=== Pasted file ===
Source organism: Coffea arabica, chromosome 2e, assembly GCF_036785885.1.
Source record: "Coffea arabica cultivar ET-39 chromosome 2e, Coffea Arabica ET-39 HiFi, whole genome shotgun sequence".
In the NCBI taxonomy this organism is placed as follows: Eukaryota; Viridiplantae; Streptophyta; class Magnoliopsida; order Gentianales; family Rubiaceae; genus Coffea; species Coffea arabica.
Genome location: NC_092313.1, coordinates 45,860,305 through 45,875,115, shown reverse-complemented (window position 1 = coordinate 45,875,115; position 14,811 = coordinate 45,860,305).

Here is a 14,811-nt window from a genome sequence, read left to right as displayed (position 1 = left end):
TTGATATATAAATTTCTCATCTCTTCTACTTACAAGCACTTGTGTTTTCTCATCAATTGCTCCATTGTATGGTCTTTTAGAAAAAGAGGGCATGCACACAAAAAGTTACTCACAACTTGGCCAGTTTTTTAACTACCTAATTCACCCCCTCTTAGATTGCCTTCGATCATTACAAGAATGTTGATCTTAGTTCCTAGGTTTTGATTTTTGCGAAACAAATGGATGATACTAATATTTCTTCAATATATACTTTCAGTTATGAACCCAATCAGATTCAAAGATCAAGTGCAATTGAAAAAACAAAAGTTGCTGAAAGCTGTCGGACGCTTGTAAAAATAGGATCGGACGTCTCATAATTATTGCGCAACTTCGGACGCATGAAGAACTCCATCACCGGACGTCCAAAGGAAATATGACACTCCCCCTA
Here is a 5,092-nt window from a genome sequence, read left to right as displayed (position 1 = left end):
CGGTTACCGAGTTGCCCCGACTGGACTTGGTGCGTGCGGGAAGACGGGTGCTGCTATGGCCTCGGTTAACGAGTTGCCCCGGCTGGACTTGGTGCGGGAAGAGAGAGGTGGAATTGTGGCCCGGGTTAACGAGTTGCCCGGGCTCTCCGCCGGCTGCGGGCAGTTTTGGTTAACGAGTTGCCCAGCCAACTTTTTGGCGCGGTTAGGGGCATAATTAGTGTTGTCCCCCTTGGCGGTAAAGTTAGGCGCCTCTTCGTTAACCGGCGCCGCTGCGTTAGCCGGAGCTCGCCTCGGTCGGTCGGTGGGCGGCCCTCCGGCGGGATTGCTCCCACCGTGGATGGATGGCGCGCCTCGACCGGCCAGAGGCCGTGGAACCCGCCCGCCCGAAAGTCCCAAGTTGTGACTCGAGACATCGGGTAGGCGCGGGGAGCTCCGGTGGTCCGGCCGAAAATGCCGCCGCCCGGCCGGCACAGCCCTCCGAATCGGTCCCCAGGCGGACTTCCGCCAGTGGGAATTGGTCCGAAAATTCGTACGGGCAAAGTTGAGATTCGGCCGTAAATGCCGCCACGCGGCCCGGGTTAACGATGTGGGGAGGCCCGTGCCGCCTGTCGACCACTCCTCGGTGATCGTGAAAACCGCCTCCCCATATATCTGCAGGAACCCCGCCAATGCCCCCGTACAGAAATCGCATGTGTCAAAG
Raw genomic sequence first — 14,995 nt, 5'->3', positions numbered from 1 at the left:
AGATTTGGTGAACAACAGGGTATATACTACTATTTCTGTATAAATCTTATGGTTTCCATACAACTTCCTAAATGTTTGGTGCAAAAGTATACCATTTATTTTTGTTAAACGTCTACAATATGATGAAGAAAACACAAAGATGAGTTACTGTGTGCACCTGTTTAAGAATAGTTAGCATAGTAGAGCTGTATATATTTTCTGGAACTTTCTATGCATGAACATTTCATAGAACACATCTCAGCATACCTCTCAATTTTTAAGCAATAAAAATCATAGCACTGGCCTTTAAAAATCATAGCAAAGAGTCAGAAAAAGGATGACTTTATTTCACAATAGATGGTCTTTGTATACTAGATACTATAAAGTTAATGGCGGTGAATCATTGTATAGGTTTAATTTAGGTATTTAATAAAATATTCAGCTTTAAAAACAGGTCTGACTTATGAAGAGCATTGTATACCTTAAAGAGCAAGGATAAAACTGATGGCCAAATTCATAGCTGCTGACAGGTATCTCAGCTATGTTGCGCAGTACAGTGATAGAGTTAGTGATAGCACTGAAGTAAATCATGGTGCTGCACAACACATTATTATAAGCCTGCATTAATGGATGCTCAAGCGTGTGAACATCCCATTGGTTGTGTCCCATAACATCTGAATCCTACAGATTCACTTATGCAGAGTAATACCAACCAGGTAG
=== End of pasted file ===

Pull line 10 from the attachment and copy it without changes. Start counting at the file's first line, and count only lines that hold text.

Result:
AGATTTGGTGAACAACAGGGTATATACTACTATTTCTGTATAAATCTTATGGTTTCCATACAACTTCCTAAATGTTTGGTGCAAAAGTATACCATTTATTTTTGTTAAACGTCTACAATATGATGAAGAAAACACAAAGATGAGTTACTGTGTGCACCTGTTTAAGAATAGTTAGCATAGTAGAGCTGTATATATTTTCTGGAACTTTCTATGCATGAACATTTCATAGAACACATCTCAGCATACCTCTCAATTTTTAAGCAATAAAAATCATAGCACTGGCCTTTAAAAATCATAGCAAAGAGTCAGAAAAAGGATGACTTTATTTCACAATAGATGGTCTTTGTATACTAGATACTATAAAGTTAATGGCGGTGAATCATTGTATAGGTTTAATTTAGGTATTTAATAAAATATTCAGCTTTAAAAACAGGTCTGACTTATGAAGAGCATTGTATACCTTAAAGAGCAAGGATAAAACTGATGGCCAAATTCATAGCTGCTGACAGGTATCTCAGCTATGTTGCGCAGTACAGTGATAGAGTTAGTGATAGCACTGAAGTAAATCATGGTGCTGCACAACACATTATTATAAGCCTGCATTAATGGATGCTCAAGCGTGTGAACATCCCATTGGTTGTGTCCCATAACATCTGAATCCTACAGATTCACTTATGCAGAGTAATACCAACCAGGTAG